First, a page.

A high-flying Rockville jet-trading company that has handled planes belonging to Kenny Rogers, Frank Sinatra, Arab sheiks and some of the nation's top corporations has been charged with defrauding the federal government of millions in dollars of taxes.
A federal grand jury in Baltimore handed down the seven-count tax fraud indictment against Omni International Corp. and four of its executives, including its chairman and president. The indictment charges that the company avoided paying taxes by shifting airplane sales transactions to its Bermuda subsidiary, falsifying documents and concealing some financial records from its outside accounting firm.
Between 1974 and 1980, the government charges, Omni put $16.8 million worth of income on its Bermuda subsidiary's books, but only reported $91,574 of that income on Omni's tax returns.
According to the indictment, Omni reported a total of $4.4 million in taxable income in the fiscal years between 1975 and 1980, even though "the taxable income and tax of the corporation . . . were substantially greater than the amounts disclosed."
The government charges that the defendants "willfully and knowingly combined, conspired, confederated and agreed together and with each other to defraud the United States by impeding, obstructing and defeating" the Internal Revenue Service's attempt to collect taxes from the company.
Omni officials deny the charges. "We're obviously disappointed that the government has seen fit to bring indictments against the company," said Evan T. Barnett, vice president for finance and one of those charged. "However, we're confident that the company and its officers are innocent of any wrongdoing. We're looking forward to an early trial so we can get a chance to vindicate the company and its officers."
Omni International, which was originally based in Washington, has for several years been one of the nation's top buyers, sellers and leasers of used jets. Doing business as OMNI International Jet Trading Floor, it is a mart for all manner of aircraft, handling everything from small corporate aircraft to Boeing 707s and other large passenger jets.
Industry sources estimate that Omni handled about $150 million worth of corporate aircraft last year, making it the largest firm in its field. Like others in the business, Omni sometimes buys and sells aircraft in much the same way a used car dealer trades autos, and also works much like a real estate broker, arranging sales for a commission.
A corporate customer looking to replace an executive jet can trade a used jet in to Omni for a newer model. Omni even provides financing, and then sells the traded-in plane in the world market. Many such planes are sold overseas.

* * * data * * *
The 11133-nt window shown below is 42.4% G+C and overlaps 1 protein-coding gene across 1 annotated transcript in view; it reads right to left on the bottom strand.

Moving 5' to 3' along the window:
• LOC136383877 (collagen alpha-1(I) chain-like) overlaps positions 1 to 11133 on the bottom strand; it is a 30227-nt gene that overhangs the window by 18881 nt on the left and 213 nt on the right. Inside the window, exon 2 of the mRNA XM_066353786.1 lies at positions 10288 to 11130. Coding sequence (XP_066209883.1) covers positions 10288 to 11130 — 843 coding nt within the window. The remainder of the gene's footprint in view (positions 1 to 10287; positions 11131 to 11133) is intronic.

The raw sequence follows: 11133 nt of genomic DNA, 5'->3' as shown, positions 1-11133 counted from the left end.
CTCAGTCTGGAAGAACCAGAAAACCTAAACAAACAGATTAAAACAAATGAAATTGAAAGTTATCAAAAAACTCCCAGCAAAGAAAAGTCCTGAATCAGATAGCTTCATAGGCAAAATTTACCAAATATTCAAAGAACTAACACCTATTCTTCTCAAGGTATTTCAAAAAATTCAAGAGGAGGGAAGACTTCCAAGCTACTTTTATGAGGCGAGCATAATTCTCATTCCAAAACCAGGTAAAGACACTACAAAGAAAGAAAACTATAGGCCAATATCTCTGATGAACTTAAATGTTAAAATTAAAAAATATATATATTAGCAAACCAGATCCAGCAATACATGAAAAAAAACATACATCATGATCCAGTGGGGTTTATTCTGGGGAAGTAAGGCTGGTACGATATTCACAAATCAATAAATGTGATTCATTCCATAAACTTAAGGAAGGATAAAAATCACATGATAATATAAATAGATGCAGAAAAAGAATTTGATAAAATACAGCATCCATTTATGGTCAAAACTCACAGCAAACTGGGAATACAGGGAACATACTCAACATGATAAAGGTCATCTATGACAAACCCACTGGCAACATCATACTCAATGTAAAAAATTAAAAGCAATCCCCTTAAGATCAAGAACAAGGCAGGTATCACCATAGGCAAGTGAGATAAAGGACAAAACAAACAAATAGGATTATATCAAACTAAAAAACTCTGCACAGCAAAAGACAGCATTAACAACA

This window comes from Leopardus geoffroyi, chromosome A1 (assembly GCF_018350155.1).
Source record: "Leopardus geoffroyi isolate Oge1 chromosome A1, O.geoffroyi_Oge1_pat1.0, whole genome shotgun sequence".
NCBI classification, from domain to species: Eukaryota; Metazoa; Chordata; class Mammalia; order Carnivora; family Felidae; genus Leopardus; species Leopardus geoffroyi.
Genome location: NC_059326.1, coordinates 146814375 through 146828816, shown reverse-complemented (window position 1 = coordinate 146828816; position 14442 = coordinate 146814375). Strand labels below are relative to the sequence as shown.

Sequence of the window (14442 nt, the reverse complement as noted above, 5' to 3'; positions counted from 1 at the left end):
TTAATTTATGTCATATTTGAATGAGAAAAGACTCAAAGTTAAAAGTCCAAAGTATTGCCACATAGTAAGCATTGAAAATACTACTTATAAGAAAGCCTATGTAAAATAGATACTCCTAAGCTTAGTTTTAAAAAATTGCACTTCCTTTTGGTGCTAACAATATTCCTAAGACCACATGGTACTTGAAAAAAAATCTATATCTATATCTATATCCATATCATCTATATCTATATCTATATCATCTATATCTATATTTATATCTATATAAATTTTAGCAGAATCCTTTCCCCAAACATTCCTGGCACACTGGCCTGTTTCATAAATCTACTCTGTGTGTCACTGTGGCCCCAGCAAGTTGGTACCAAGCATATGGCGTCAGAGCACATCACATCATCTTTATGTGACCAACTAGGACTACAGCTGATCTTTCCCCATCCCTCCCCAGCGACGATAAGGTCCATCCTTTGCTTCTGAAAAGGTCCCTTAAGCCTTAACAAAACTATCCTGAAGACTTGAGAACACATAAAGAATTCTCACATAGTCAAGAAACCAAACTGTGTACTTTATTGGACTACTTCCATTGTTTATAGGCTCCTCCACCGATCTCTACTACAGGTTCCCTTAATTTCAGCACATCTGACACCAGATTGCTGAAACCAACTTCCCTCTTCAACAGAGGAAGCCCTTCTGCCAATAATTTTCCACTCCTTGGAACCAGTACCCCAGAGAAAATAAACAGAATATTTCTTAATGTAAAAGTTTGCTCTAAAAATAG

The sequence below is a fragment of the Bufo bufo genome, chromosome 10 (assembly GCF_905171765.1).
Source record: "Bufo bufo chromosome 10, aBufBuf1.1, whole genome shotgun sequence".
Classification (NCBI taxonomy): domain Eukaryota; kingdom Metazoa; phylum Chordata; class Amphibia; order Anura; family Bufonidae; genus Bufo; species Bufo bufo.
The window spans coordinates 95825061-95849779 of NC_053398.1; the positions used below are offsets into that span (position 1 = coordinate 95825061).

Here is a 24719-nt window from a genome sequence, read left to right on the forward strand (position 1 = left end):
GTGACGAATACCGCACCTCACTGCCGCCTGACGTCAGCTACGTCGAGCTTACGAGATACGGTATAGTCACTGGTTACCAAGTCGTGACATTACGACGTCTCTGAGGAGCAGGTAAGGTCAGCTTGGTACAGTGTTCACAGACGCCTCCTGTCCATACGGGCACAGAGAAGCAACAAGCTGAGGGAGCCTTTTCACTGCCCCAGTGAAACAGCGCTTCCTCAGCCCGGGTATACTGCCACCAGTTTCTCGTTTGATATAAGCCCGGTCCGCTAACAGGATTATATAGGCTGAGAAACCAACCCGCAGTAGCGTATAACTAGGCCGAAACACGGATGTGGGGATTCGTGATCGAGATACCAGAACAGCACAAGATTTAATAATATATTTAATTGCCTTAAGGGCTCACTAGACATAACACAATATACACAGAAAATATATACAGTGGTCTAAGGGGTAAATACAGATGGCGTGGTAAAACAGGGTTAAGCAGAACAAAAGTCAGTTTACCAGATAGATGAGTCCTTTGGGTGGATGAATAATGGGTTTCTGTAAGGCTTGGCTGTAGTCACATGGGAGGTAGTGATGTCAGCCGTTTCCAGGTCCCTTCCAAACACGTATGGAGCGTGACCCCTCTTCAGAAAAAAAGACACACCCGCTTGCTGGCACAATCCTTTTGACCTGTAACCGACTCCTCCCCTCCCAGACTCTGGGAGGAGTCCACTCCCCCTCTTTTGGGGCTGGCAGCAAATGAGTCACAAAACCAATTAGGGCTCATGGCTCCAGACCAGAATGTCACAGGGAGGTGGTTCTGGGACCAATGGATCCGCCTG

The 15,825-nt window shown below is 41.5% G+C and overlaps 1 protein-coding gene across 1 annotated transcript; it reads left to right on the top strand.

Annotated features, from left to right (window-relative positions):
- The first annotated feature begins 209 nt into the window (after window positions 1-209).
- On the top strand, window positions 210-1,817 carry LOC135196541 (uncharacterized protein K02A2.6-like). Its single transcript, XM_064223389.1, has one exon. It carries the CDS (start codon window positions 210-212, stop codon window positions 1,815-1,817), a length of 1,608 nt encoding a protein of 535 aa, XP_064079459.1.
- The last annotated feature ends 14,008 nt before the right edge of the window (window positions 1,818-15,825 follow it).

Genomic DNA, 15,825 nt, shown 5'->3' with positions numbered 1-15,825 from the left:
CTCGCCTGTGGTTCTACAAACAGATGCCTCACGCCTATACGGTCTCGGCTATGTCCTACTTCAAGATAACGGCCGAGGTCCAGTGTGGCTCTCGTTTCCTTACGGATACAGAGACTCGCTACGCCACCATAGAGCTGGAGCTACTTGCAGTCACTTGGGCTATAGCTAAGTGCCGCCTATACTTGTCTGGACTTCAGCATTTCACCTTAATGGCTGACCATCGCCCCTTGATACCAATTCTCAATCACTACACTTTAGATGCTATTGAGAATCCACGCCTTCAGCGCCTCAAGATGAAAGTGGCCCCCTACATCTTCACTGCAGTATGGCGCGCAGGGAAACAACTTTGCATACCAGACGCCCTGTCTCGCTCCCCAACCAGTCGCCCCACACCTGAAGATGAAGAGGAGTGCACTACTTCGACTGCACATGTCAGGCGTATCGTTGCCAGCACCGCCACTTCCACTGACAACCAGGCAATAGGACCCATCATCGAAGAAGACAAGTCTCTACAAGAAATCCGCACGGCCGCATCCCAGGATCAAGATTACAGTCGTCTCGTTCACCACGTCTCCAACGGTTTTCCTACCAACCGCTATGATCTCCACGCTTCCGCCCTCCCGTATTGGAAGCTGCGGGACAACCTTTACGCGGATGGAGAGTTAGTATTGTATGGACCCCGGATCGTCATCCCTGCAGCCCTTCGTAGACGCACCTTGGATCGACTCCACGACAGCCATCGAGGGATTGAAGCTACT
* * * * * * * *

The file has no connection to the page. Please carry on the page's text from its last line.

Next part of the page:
In recent years, Omni has sold the two jets owned by the late Elvis Presley, taken Frank Sinatra's plane in trade and sold a jet to Kenny Rogers.
According to the indictment, Omni in 1975 set up a subsidiary in Bermuda called Euro Airfinance to register aircraft in Bermuda and Great Britain. Euro Air paid no taxes to the Bermuda government and was liable for virtually no U.S. taxes.
The company then began switching some of its U.S. jet transactions to the Euro Air subsidiary, the government says. According to the indictment, Barnett and Wayne Hilmer, chairman and majority owner of Omni, "directed that certain aircraft transactions, including the profit therefrom, be placed on the books of Euro Air when, in truth and in fact, as they then and there well knew, these profits belonged to Omni."
The indictment details a number of purchases and sales of aircraft, tracing payments, ownership titles and customers all over the world and illustrating as much about the nature of corporate ownership and leasing--which is often done through offshore companies to gain tax advantages--as it does about Omni's alleged wrongdoing.
One BAC1-11 jet appears in the account several times, leased by Omni for short periods of time to several American companies--usually in the name of offshore subsidiaries of the companies. It was then sold to "Kenny Rogers Ltd., a Cayman Islands corporation to be formed," in April 1980--by Euro Air.
In another transaction, in 1975, Omni bought a BAC1-11 jet and then sold it to Tenneco Inc. for $1 million and the trade-in of two Vickers Viscount aircraft. According to the indictment, Hilmer directed that the purchase and resale of the BAC1-11 be put on the books of Euro Air. In addition, the government says, Barnett told the company's West German banker to split an $850,000 deposit from the sale of the jet among accounts belonging to Omni and Euro Air.
Elsewhere in the indictment, Hilmer is alleged to have shifted a number of aircraft--including, at one point, two Boeing 707 long-range passenger jets--from Omni's books to Euro Air's accounts, while Barnett is alleged to have crossed out the name of "Omni International Jet Trading Floor Inc." from a contract for a Grumman Gulfstream II executive jet and written in "Euro Airfinance Ltd."
In addition to allegations that it evaded taxes by transferring the sales of the planes to Euro Air's books, Omni is also charged with hiding the sales transfer records from its outside auditors, the accounting firm Touche Ross & Co. According to the indictment, in 1976, 1977, 1978, 1979 and 1980, "Barnett removed and caused the removal of certain records from the files of Euro Air prior to their examination by Touche Ross." The employe who prepared the company's tax returns, one of those named in the indictment, is charged with knowing that the returns did not include all of the money earned by Euro Air.
Each of the seven conspiracy and tax evasions counts carries a maximum penalty of five years in prison and a $10,000 fine, plus a repayment of the back taxes, with penalties and interest.